"To him who has no might he increases strength" (Isaiah 40:29b, ESV).
July, 2013—God’s Word is surprising. You can be reading a particular passage for the millionth time, and yet it speaks uniquely to your heart, in that moment, in a fresh way.
That happened to me recently while reading Luke 9:12-17: Late in the afternoon the Twelve came to him and said, “Send the crowd away so they can go to the surrounding villages and countryside and find food and lodging, because we are in a remote place here.”
He replied, “You give them something to eat.”
They answered, “We have only five loaves of bread and two fish—unless we go and buy food for all this crowd.” (About five thousand men were there.)
But he said to his disciples, “Have them sit down in groups of about fifty each.” The disciples did so, and everyone sat down.Taking the five loaves and the two fish and looking up to heaven, he gave thanks and broke them. Then he gave them to the disciples to distribute to the people. They all ate and were satisfied, and the disciples picked up twelve basketfuls of broken pieces that were left over.”
After reading it, I immediately felt a familiar sensation in my spirit: God’s still, small voice.
With profound clarity, it struck me. In the current context of my life, I am like the bread and the fish personified. My Samaritan’s Purse colleagues and I have been working overtime responding to the flooding in southern Alberta. Much like the disciples’ evaluation of the little food they had, it’s tempting to look at ourselves as individuals and say to Jesus with incredulous skepticism, “You think there’s enough of me to go around, to help all these people?”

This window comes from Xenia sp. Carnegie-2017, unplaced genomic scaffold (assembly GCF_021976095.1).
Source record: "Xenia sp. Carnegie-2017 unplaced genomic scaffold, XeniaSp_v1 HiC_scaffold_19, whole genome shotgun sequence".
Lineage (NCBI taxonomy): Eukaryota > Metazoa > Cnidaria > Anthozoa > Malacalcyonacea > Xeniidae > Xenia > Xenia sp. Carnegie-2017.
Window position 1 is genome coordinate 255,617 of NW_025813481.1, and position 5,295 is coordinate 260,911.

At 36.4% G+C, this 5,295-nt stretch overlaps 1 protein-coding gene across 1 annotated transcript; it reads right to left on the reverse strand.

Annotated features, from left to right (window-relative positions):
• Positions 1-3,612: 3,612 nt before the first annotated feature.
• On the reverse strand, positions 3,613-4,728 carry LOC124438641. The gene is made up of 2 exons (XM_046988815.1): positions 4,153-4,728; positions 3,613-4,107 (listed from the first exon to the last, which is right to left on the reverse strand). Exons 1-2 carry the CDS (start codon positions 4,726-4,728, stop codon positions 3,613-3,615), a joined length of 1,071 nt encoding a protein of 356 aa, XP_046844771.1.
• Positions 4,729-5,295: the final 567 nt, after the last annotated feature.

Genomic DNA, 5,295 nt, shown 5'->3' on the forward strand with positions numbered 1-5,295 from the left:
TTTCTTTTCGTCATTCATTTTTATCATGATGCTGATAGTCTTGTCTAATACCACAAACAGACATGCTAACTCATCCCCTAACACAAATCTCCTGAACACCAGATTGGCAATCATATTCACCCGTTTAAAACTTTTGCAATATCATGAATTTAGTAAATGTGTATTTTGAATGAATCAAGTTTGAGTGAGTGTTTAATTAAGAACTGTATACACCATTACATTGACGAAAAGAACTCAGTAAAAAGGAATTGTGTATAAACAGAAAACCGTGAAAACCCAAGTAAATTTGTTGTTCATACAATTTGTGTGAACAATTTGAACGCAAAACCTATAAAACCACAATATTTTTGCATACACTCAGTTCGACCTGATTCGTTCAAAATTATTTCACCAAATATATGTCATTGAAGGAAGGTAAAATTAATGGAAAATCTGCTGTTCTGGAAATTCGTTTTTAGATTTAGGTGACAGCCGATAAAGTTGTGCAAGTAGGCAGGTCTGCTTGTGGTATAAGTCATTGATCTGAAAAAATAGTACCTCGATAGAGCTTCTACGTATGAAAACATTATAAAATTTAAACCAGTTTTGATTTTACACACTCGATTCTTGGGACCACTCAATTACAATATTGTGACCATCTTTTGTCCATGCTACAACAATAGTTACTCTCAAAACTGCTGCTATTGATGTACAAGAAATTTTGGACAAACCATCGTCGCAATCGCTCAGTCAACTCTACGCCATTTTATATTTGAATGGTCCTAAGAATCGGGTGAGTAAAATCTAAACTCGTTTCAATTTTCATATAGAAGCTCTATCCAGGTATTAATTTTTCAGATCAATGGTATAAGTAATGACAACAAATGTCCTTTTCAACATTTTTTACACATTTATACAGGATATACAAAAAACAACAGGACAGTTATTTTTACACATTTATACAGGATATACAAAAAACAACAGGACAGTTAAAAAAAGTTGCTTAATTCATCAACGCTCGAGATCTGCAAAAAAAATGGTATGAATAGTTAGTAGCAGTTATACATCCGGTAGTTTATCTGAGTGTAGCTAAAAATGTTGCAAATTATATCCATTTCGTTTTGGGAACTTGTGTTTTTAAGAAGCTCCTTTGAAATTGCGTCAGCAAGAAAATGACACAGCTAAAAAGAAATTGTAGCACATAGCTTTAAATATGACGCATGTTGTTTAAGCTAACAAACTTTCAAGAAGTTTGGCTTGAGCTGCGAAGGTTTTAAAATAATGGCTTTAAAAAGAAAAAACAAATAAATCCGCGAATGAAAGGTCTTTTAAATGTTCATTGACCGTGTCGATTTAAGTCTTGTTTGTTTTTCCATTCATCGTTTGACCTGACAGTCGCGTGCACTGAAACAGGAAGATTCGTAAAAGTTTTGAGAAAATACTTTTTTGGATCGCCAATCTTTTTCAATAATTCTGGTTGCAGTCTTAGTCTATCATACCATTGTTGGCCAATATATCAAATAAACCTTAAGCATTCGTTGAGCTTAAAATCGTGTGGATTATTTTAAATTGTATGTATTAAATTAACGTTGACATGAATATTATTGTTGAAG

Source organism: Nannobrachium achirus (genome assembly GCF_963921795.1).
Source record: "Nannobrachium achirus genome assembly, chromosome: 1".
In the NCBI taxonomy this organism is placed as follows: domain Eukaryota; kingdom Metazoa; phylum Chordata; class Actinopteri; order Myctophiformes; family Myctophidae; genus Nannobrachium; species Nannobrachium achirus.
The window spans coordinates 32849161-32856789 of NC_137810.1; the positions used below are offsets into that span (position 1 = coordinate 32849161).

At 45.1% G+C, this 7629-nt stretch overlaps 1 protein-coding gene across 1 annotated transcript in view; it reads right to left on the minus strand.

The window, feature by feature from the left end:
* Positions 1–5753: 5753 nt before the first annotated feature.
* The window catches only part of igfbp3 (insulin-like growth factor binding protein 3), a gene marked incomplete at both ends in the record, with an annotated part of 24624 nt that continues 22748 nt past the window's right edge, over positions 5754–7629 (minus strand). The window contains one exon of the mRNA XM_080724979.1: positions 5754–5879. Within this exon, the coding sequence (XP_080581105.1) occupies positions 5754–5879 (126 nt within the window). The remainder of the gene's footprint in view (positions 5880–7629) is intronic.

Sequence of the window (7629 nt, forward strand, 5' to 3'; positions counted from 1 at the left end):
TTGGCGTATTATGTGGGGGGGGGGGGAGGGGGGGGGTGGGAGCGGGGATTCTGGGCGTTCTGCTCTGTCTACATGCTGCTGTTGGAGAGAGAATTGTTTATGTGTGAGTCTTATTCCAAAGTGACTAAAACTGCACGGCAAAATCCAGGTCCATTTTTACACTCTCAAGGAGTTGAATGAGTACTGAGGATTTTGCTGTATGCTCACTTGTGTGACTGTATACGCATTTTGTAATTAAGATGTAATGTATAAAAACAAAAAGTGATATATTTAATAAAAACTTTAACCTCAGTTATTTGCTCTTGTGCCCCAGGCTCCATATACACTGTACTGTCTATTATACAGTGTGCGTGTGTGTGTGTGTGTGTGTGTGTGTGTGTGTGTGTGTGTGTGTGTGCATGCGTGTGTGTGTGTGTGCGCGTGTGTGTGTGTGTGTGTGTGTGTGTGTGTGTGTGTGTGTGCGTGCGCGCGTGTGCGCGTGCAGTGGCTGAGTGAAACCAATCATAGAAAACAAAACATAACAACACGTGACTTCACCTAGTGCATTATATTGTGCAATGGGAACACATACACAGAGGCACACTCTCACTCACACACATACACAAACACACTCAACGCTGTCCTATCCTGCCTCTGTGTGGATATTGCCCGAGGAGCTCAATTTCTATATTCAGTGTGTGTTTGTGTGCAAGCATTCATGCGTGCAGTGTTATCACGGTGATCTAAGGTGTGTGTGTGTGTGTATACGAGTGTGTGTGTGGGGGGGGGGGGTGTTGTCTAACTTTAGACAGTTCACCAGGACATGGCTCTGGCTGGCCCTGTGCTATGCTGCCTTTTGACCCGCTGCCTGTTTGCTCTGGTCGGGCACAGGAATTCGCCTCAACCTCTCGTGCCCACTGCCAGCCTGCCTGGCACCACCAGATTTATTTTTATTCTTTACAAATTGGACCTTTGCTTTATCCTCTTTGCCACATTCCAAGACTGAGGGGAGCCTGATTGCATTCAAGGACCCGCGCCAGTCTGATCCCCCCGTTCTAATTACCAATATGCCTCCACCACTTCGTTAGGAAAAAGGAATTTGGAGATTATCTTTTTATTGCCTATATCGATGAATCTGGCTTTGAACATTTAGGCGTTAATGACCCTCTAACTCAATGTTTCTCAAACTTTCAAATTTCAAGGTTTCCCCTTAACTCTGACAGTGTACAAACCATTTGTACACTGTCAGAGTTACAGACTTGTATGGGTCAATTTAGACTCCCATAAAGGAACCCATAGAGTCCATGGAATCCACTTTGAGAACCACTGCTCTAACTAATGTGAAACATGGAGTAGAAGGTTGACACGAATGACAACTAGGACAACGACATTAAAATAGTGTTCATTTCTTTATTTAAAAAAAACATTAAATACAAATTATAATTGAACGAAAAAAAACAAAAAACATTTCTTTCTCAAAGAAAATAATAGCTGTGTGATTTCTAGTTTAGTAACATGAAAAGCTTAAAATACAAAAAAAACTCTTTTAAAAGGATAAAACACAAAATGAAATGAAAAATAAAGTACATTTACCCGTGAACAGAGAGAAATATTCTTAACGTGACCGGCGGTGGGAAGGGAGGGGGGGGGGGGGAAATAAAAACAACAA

But Jesus is in the business of miraculous multiplication. He fed more than 5,000 people with five loaves and two fish. He has moved in the lives of millions, having started with only a ragtag group of 12.
And likewise, He is stretching our comparatively small staff to match the enormity of our task ahead.
Please pray for our staff members who are in the thick of things this summer, responding to the floods. Like the loaves in Jesus’ hands, they are being blessed then broken for the sake of others. Pray that after all the flood victims entrusted to our care are ‘satisfied,’ we’ll be able to take another look at ourselves and then at Jesus in awe, with the realization that the life within us is not entirely spent—in fact, basketfuls are left over.